On Wednesday, President Xi Jinping opened the twice-per-decade Communist Party Congress with a 3.5 hour speech that had "something for everyone" – including an app which allowed young smartphone users to virtually "clap" during each round. International commentators have scrambled to digest the sweeping speech – which covered everything from economics to society as he laid out his vision for China. If you don't have the patience to parse the speech, Discovery Channel China has a series which also seeks to explain the last five years of Xi's vision for China.
Many have likened Xi's speech to a "report card" on China's performance since the president came to power five years ago, which Tan Hongkai describes as "the CPC's most comprehensive road map for its own, and the country's development, to date." Amalgamating the analysis by Western media outlets like The New York Times, Washington Post, The Guardian, Foreign Policy, and more, a neatly-parsed drumroll of key takeaways reads something like this: "Xi wants China to rise", "China has little interest in systems of western democracy", "Beijing talks tough on regions eyeing independence", "Xi seeks economic change rather than market reform", and "the Communist Party wants to lead China into a new era."
All of these concepts fit in with President Xi's rhetoric and ideology to date, which, according to Research Scholar Qin Xiaoying, "boil down to the omnipresence of state power." Reuters reporter John Ruwich, who attended the remarks, saw the speech through a slightly different lens. According to him, underlying all of these messages was the idea that "China is strong but getting stronger, and it is confident but getting more confident." Speaking directly to China, phraseologists have pointed to the language he used in noting "the contradiction between the people's increasing demand for a nice life and unbalanced and insufficient development," marking a pivot in his economic and development goals.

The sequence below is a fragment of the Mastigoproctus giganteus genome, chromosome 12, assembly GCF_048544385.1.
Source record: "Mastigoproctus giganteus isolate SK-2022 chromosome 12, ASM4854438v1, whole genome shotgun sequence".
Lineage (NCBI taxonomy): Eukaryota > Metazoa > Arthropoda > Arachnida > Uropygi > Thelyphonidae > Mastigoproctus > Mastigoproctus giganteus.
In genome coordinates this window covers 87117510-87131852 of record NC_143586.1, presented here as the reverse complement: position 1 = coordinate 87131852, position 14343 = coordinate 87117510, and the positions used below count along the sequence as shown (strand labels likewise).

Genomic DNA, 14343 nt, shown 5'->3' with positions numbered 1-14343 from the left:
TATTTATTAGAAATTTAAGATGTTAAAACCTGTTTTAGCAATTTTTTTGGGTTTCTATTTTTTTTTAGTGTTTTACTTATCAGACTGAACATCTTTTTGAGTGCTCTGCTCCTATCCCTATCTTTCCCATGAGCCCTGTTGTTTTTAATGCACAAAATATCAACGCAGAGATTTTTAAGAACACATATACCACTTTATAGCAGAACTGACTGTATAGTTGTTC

But in some cases, the omissions were more telling than the content. Xi did not mention Donald Trump, North Korea, or any other policy headlines, focusing on China and China alone. Perhaps more notable was his decision not to mention a key Party goal of doubling GDP by 2020, a move which some believe signals a shift away from quantity and towards quality.
Overall, it is important for Western readers to recognize that – even among the best news outlets – distilling translated three-hour speech into bullet-pointed themes rarely paints the full picture. However, themes identified in Xi's speech by talented journalists and commentators are likely to be strongly felt throughout the remainder of the Congress and into the next decades.
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